7 Things to Consider Before Signing That NDA

At some point in your professional career, your employer will ask you to sign a Non-Disclosure Agreement, in order to protect their trade secrets. You may even have one sprung on you at a job interview, with little time to comb through the fine details. Don’t stress, it’s all standard business practice. Consider these 7 important tips for the next time you are presented with an NDA, to save yourself from future headaches, long-lasting obligations, and even a lawsuit.

What is an NDA?

A Non-Disclosure Agreement is a written document establishing a legally-binding, confidential relationship between parties, providing what information the parties consider confidential, and the prohibition of the other party from revealing it to others.

An employer will often require an employee to sign an NDA because it allows their company to operate at a higher level, with less risk. A functional NDA is a catalyst for the free-flow of confidential information within a company, pivotal for maximizing profit and efficiency, without the fear of such information being made publicly available. Confidential and proprietary information that companies aim to keep secret include; client lists, technologies, proprietary relationships, marketing and design strategies, and various other trade secrets. Understand, your employer is not asking you to sign an NDA out of mistrust, they are asking you to sign one because it is essential to conducting business smoothly and efficiently.

Whether you are an every-day office worker, or a computer professional at Booze Allen Hamilton, you will likely be required to sign an NDA. Next time you are presented with an NDA, you should be prepared to analyze it with a cool and collected approach, ensuring your best interests are preserved.

Seven Things You Should Consider Before Signing 

  1. Look for broad and vague language: When analyzing an NDA, make sure the definitions of proprietary and confidential information are thoroughly defined. Be skeptical of broad and vague language that opts to unreasonably limit your ability to discuss and divulge information. Make sure to exclude these four categories of information from your NDA in order to better protect yourself:
  1. Publicly available information
  2. Information you already possess or may acquire on your own
  3. Information you can prove you learned of independent of the protected information provided for under the NDA
  4. Information received by a 3rd party source


  1. Understand the document’s scope: Reflect on what the NDA is asking you to keep confidential and for how long. What must you do to keep the information secret? What type of information are you prohibited from disclosing? How long after your departure are you expected to keep the information private?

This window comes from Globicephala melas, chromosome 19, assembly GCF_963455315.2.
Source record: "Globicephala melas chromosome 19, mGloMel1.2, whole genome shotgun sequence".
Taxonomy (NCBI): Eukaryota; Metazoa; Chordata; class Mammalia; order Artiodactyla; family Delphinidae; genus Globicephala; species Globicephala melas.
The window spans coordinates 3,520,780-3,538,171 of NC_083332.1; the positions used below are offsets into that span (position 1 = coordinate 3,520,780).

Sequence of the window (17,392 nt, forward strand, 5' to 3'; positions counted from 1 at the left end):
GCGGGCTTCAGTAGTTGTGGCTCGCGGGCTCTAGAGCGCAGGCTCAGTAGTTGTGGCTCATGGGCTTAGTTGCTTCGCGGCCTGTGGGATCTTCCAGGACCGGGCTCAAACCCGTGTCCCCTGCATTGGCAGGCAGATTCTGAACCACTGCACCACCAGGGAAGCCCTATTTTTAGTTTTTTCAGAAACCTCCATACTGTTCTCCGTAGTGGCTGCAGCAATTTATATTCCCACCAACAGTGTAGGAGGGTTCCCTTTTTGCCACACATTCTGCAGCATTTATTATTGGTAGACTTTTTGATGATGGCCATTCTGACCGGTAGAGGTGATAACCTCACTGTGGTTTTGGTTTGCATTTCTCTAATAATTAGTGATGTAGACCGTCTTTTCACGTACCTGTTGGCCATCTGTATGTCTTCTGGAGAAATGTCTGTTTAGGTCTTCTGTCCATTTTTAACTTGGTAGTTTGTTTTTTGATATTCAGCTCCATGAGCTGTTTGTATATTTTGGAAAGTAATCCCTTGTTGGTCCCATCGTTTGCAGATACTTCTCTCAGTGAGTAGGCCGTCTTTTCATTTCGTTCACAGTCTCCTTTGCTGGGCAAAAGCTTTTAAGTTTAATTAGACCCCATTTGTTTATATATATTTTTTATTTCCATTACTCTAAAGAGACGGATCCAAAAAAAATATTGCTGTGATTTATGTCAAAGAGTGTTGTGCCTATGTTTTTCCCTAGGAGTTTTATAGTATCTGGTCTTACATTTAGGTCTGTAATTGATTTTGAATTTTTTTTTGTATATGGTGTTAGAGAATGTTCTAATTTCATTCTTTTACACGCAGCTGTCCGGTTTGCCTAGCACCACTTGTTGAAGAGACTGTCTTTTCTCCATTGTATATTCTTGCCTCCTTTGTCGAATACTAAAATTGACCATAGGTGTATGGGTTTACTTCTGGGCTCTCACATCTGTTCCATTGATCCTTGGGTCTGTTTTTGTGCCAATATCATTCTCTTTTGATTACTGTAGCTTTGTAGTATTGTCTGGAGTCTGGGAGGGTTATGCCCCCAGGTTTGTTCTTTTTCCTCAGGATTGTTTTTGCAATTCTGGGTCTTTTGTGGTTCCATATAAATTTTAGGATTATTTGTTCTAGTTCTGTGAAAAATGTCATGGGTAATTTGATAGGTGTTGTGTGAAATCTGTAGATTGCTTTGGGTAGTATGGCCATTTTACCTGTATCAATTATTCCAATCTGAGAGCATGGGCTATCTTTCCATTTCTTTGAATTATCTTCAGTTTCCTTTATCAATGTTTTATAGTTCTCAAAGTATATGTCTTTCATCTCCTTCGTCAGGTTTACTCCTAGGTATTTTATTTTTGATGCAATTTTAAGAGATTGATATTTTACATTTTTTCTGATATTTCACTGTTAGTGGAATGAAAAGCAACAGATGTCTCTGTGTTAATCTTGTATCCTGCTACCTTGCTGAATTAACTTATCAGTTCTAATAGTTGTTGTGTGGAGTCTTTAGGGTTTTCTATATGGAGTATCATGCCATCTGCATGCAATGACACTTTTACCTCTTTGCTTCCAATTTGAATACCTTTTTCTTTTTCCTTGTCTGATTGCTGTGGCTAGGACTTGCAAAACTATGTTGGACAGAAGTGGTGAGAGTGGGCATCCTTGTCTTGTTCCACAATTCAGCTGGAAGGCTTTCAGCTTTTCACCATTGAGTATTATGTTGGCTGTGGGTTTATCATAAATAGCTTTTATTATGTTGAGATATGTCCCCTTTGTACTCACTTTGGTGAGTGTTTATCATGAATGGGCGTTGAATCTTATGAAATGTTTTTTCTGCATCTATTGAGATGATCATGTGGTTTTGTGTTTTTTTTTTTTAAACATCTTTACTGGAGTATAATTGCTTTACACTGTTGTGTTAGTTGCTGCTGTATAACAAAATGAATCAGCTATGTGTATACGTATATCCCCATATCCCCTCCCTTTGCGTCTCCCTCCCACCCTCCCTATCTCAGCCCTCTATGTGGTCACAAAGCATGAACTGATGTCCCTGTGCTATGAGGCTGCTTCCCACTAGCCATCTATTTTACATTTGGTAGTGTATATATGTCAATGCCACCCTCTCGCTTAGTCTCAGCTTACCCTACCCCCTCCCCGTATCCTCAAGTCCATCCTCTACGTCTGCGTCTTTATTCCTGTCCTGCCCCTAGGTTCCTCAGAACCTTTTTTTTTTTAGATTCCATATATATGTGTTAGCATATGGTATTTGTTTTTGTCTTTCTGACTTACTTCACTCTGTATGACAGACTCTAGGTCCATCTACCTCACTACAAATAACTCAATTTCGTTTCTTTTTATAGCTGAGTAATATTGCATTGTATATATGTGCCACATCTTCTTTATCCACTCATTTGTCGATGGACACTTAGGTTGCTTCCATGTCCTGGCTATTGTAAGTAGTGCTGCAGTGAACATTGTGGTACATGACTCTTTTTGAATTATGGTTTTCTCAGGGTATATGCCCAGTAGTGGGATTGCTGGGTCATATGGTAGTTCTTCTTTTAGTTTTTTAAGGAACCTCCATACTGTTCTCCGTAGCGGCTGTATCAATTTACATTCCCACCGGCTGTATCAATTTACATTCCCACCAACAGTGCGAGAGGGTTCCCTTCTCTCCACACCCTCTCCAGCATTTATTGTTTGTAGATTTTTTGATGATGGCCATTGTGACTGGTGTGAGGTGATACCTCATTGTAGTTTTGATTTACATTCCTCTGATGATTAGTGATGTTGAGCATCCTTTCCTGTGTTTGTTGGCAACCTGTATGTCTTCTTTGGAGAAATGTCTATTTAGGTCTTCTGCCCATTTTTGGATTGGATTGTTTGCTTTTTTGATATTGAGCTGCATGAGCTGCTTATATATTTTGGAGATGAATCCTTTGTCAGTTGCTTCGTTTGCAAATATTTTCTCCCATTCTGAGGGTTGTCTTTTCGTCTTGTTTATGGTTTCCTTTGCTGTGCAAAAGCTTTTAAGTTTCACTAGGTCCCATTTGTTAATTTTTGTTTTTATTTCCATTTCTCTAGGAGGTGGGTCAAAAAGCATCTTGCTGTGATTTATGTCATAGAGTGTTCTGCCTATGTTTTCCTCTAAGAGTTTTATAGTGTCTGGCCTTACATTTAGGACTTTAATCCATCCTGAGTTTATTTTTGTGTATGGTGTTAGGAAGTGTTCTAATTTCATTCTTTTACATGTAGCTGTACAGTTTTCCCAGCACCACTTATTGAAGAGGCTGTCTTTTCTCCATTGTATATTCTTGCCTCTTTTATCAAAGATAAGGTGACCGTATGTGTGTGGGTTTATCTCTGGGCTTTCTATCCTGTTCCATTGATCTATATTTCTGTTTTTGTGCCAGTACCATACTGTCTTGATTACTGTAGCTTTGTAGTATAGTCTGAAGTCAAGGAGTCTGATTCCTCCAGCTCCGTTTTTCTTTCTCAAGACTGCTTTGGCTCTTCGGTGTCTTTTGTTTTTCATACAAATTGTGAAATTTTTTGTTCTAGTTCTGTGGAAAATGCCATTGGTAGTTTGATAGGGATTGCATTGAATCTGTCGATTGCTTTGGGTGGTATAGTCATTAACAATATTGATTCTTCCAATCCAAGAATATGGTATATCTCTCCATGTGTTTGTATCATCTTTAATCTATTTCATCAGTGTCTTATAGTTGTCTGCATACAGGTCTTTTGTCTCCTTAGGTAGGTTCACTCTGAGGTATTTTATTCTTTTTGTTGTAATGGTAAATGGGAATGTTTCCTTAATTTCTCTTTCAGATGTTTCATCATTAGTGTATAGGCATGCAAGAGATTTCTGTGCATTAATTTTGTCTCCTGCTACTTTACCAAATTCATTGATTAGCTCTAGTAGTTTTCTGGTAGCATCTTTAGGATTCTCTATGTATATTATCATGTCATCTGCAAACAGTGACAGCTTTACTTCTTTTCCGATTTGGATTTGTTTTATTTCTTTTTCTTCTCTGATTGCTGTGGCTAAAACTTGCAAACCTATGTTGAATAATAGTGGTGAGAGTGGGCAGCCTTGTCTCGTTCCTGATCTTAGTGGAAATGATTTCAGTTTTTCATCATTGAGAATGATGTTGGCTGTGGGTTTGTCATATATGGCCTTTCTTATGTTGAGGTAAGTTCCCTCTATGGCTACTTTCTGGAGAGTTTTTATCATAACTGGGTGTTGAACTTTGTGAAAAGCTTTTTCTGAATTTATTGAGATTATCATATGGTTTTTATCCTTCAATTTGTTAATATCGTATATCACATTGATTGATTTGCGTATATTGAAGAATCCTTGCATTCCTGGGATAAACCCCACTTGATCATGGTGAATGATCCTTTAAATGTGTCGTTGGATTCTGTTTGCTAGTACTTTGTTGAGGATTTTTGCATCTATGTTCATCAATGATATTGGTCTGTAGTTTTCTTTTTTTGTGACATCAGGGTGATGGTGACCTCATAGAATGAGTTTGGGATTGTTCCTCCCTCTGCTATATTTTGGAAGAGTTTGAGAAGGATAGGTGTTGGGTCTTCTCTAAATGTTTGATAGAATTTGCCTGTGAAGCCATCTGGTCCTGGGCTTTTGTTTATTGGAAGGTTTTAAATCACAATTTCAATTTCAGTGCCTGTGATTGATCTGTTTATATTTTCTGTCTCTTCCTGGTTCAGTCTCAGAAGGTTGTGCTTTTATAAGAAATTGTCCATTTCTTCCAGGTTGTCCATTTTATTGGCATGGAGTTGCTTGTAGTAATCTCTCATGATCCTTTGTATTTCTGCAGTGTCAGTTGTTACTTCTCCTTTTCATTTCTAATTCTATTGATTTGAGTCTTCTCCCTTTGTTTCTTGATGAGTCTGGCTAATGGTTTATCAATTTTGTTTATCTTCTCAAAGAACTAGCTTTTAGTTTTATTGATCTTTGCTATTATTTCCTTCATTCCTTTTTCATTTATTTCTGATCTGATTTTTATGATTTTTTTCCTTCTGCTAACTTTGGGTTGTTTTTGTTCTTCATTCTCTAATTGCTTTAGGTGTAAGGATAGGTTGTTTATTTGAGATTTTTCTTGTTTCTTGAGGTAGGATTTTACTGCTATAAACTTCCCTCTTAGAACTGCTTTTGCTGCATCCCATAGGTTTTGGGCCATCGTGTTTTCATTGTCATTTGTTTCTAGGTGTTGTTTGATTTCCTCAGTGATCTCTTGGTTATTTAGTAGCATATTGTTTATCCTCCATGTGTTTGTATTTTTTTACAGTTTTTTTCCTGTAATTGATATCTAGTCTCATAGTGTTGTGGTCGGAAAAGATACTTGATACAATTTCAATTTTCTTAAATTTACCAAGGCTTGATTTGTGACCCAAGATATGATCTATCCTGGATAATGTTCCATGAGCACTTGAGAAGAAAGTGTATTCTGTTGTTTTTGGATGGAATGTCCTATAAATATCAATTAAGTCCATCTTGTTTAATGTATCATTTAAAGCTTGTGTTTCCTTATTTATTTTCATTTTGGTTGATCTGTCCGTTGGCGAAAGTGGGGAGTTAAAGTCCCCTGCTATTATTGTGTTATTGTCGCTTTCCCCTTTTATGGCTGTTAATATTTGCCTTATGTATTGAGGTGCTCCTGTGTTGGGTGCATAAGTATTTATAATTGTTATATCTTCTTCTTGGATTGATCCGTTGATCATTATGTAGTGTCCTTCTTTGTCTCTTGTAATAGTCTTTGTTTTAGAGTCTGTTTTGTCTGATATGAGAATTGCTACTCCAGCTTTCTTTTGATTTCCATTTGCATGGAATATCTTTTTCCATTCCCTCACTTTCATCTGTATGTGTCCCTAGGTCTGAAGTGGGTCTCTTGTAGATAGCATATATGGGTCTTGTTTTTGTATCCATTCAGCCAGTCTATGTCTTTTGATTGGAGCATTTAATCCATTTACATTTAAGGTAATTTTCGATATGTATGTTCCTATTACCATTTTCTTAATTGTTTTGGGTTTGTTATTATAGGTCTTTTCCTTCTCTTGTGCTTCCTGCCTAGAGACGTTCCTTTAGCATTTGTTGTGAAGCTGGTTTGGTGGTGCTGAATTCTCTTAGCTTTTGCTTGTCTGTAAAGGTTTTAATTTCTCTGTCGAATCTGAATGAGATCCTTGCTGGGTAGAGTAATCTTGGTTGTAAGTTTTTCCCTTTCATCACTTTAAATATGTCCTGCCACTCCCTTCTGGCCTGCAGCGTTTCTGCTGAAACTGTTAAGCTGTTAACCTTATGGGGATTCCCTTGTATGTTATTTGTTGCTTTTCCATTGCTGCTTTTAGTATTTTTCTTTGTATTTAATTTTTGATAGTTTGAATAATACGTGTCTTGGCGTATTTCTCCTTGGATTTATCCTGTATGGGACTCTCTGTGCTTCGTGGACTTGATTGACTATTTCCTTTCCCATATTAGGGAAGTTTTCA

1. The consequences of breaching it: Be wary of unusually extreme or unfair punishments for breaching the NDA. Weigh the proportionality of the punishment to the breach, and if the punishment far outweighs the breach, refrain from signing. You should also make sure the NDA isn’t heavily in favor of one party. Steer clear of an NDA that imposes responsibility on you for breaches by third parties, including your coworkers and other employees, without a similar provision to balance.
  1. The timing of your John Hancock: Consideration, a bargained-for exchange of value between parties, is a basic element of all contracts. You will likely be asked to sign your NDA at before you begin work, where your employment suffices as standalone consideration. The issue arises once you are asked to sign an NDA after starting your job. You may be entitled to “fresh” consideration, as most states require “new” and “fresh” consideration where an employee is asked to sign an NDA after commencing work. Your “fresh” consideration may come in the form of a promotion, additional vacation days, a bonus, or various other employee benefits.
  1. Liquidated damages: Run, and don’t look back. An NDA containing a liquidated damages provision entitles your employer to a specified amount of damages paid to them, without ever having to prove you were the direct cause. Most liquidated damages provisions are oppressive and contrary to public policy. Don’t gift your employer an automatic recovery for something you may not have even done.
  1. You can negotiate: Henry clay, Former speaker of the House, and Secretary of State, under John Quincy Adams, so infamously stated, “A good compromise is when both parties are dissatisfied.” Don’t be afraid to ask to modify or alter the documents terms if you think something is unfair or out of place. It never hurts to ask, and companies are much more likely to allow changes to surprise or last-minute NDAs. With any functional contract, there should be a balance between parties. Ask for clarifications, and spell out any concerns you have about the provisions or terms of the agreement.
  1. Go with your gut: If something in the NDA seems suspicious, it probably is. Having an attorney check over your contract and NDA now may seem like an inconvenience, but is a fraction of the cost and hassle you could suffer later on down the road. A few dollars now, could save you years of hardship, stress, and even a lawsuit. Also, if the NDA seems overly oppressive or suspicious, there is nothing wrong with scrapping the NDA altogether and walking away.

Non-Disclosure Agreements are essential for any employer looking to protect their proprietary and confidential information. Don’t open yourself up to future litigation or headaches for accidentally revealing information you were given fifteen years and three jobs ago. Although NDAs may appear overly encroaching and daunting, with these 7 tips, the next time you are presented with one, you can better protect your future legal and financial obligations.